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5 Top Tips to Reduce your Water Bill

Posted on June 1st, 2018 by Tick Tick Check Team

London from aboveWater is an essential component of life, something we in the UK are able to take for granted.

While some countries struggle to maintain an adequate supply, our rainfall and climate can be relied upon to replenish our reservoirs and treatment plants, ensuring a constant supply for our homes and businesses. This holds true even in the occasional heatwave during the summer months, where the greatest hardship we tend to face is a short-term hosepipe ban.

In terms of costs, the average water and sewerage bill in England and Wales will be £395 for 2017-2018. Bills, however, tend to rise year-on-year, with this years’ prices increasing by 2% compared with the 2016-2017 rates.

Given that our privatised system locks, landlords, tenants and homeowners into a specific water company, we can’t swap suppliers, as is the case for utilities such as gas and electricity. So how can water bills be kept to a minimum? According to Russell Morgan of Flux Pumps, providers of equipment to the water and wastewater industry, there’s a lot that can be done to reduce water usage within the home. By installing the correct appliances and applying simple changes to our daily routine, we can all make significant savings. Here are five top tips to help you save money:


Install a water meter


If you don’t already have one, it’s worth thinking about installing a water meter. As a simple rule of thumb, if there are more or the same number of bedrooms in your house than people, it’s beneficial to install a water meter. On average, you can save approximately £100 a year with a water meter and homeowners with one installed tend to be far more mindful of their water usage. You can switch back within 2 years, so if you’re not seeing any savings, you can easily reverse this decision. When we’re performing a check out inspection, this is a mandatory part of our report.


Change your routines


Given that a shower uses approximately 35 litres of water, whereas a bath uses a whopping 80 litres, it’s definitely worth opting for a shower rather than turning on the bath taps. Research shows this could save households nearly £50 a year. Also consider installing an electric shower rather than a power shower – these use considerably less water – as well as water efficient showerheads.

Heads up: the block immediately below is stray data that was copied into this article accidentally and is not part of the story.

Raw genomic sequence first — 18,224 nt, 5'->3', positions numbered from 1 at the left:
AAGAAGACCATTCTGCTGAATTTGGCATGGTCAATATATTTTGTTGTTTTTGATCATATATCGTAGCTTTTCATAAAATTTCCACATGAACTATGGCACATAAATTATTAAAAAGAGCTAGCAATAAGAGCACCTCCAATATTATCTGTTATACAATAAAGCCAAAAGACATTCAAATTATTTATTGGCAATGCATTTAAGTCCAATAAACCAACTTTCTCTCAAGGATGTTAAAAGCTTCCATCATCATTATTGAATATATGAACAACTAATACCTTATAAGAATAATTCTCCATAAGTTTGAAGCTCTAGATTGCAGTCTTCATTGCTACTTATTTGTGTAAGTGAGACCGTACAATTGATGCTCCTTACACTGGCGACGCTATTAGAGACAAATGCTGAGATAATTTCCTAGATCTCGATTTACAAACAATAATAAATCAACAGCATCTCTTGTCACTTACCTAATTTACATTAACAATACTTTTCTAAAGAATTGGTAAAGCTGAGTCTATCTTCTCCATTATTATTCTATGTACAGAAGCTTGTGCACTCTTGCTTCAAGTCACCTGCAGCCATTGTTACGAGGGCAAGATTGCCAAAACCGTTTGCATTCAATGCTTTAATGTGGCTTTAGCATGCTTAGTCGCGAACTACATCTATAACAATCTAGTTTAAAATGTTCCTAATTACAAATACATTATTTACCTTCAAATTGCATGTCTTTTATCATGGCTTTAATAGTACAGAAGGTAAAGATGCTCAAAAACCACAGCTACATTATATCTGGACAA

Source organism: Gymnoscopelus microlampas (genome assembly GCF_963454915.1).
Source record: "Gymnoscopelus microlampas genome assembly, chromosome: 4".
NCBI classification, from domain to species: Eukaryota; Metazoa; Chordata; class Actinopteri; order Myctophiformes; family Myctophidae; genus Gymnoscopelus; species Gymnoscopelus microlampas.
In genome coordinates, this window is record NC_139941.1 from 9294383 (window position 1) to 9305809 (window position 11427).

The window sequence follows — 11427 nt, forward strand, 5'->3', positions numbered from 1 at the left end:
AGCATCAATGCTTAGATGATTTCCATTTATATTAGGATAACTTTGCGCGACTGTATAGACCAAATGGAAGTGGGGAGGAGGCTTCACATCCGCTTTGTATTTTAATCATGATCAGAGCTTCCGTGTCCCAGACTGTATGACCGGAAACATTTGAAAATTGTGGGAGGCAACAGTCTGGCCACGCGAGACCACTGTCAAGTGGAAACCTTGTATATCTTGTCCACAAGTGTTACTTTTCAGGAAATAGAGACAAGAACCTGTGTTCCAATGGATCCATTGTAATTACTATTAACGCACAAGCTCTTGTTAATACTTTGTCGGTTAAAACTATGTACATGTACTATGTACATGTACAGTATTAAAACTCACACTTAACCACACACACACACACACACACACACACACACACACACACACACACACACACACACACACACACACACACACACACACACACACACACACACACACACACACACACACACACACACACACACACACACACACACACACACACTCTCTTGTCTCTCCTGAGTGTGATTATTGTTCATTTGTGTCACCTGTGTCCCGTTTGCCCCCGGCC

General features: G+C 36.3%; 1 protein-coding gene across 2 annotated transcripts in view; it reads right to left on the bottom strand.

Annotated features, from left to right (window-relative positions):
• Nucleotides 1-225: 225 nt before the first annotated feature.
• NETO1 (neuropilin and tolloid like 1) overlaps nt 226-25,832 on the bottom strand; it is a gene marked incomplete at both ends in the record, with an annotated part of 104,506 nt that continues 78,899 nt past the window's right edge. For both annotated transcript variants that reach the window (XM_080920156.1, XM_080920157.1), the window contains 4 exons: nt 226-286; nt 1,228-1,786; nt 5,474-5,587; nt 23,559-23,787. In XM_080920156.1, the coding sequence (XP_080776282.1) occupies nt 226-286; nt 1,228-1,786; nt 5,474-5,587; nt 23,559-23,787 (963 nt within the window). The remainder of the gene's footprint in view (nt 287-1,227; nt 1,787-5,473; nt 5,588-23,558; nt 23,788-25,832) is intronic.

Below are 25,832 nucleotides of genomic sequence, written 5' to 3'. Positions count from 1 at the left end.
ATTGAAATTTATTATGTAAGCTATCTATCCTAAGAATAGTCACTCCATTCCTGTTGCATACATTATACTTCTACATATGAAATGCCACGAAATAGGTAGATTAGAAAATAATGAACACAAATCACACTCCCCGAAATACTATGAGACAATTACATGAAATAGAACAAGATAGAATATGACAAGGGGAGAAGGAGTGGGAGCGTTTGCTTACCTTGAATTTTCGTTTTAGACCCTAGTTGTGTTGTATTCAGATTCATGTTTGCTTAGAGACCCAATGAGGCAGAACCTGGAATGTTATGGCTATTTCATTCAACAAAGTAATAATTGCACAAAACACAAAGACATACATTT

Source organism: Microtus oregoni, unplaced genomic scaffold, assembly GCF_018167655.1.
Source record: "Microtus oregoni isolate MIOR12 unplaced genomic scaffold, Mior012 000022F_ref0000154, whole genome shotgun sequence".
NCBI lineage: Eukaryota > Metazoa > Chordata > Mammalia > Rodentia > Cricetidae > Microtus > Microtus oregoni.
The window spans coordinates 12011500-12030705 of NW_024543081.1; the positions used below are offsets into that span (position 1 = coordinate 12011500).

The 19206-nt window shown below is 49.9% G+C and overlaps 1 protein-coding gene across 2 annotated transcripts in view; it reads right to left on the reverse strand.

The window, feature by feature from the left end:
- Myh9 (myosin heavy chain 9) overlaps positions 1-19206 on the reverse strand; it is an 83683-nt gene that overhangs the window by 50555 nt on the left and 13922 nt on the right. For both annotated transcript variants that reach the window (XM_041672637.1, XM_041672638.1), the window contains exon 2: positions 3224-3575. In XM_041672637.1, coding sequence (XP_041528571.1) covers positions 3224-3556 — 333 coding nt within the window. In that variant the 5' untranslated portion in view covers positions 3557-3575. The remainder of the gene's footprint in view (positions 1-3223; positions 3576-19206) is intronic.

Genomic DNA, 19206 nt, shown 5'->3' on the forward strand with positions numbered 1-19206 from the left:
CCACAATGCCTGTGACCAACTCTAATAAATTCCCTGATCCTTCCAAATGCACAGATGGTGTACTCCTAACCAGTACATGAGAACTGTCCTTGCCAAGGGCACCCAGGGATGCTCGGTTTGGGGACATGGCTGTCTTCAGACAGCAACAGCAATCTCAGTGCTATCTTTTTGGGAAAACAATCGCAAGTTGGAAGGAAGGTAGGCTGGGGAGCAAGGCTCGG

These changes will not only save money on water usage but will also reduce energy consumption. As a nation of tea lovers, another simple but effective tip is to avoid overfilling the kettle. This can cost households up to £18 per year, translating to a total bill of £145.4 million across the 27 million households in the UK and adding nearly £150million to the nation’s energy bill each year.


Check your flush


Toilet flushing accounts for 30% of the water we use. If you have a dual flush cistern, bear in mind that using a short flush will save around 2 litres of water. If you don’t have a water-saving cistern, consider using a save-a-flush bag. Available free of charge from many water companies, this is a harmless bag of crystals, which when placed in your toilet cistern will expand and save 1 litre of water every time you flush.


Check for any leaks


A dripping tap might be just seen as an annoyance, but it will cost you annually. Make sure to check all your taps, toilets and showers for any leaks and replace any faulty parts. If your bills appear to be too high, there may be a leak in the pipework that you can’t see or a problem with the water tank, so investigate any such anomalies.


Look at water use outside your property


Gardening and car cleaning account for the majority of our outdoor use of water.

Given that hoses and sprinklers use approximately 1,000 litres of water per hour – the equivalent of 12 baths – a couple of simple changes here can have a positive impact on your water bill. Rather than use a hose or pressure washer to clean your car, switch to a bucket and sponge. Also, purchase a water butt to harvest rainwater and use this to water your plants. Not only is rainwater free and tends to be in plentiful supply but as hosepipe bans don’t apply to water butts, you can continue to use a hose even when restrictions are in place.


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